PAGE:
A wicked satire about the chaos that results when there’s a rule for everything.
In the over-legislated world of this outrageous black comedy, a death-row inmate becomes a darling of the media– and the tobacco conglomerates–after he demands his right to a final cigarette . . . in a smoke-free prison. Meanwhile, a little girl accuses a petty municipal bureaucrat of sexual perversion when she catches him sneaking a cigarette. Incredulously, he realizes that in this world where children are not just kings, but tyrants, a cigarette could lead him to the electric chair.
At the cutting edge of European fiction, controversial author Benoît Duteurtre creates a world wildly askew, yet disconcertingly close to our own, in this daring, antic satire.
Paperback | $15.95
Published by Melville House Oct 11, 2011| 192 Pages| 5-1/2 x 7-1/2| ISBN 9781612190969
“What I admire most about The Little Girl and the Cigarette: the clarity with which this novel unmasks the fundamental stupidity of our modern world; the black humor that transforms horror into a fascinating danse macabre.” —Milan Kundera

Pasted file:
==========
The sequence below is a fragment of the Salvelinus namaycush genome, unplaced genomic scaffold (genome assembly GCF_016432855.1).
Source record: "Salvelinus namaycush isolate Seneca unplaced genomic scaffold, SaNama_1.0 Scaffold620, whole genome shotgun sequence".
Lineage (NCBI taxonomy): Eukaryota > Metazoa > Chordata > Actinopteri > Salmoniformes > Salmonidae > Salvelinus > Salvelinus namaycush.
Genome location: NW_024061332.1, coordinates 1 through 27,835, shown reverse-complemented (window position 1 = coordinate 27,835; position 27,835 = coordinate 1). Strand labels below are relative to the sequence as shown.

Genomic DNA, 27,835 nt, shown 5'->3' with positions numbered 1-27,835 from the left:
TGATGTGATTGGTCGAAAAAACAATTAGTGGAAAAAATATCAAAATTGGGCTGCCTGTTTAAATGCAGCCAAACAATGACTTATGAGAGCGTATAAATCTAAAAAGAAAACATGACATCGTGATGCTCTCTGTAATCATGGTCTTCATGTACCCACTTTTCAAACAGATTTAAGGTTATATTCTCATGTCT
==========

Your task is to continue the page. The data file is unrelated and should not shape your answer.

“Duteurtre is a cultural bomb thrower.” —International Herald Tribune
“The novel goes down swinging—it gets its excited jabs in at everything from the nanny state to the way that children rule the adult world like tiny tyrants.” —Paul Constant, The Stranger
“A fascinating…fable of the terrifying power of public opinion.” —Bookslut
“Duteurtre suggests that our obsession with children is pure narcissism—we outlaw our freedoms not because we love children but because we want to be them. And when we rebel, we do it because we long for the reassurance that having boundaries gives. It is maddening to watch this bureaucrat refuse to acknowledge his own childish behavior—like puffing secretly upstairs in a relative’s nonsmoking home—as he rails against everyone else. On one hand, you empathize with his fight for personal liberties. On the other, you wish he’d just grow up and behave. Ultimately, he comes off as whiny, self-absorbed and unsympathetic. But this is precisely the point: We can see him no other way.” —Karrie Higgins, The Los Angeles Times
“As an unfiltered hit of misanthropy, the book goes down strong and bitter, leaving behind a craving for more.” —David Ng, The Village Voice
“Both funny and unsettling.” —Chicago Reader
“A joy to read, as much as it is alarming.” —Le Monde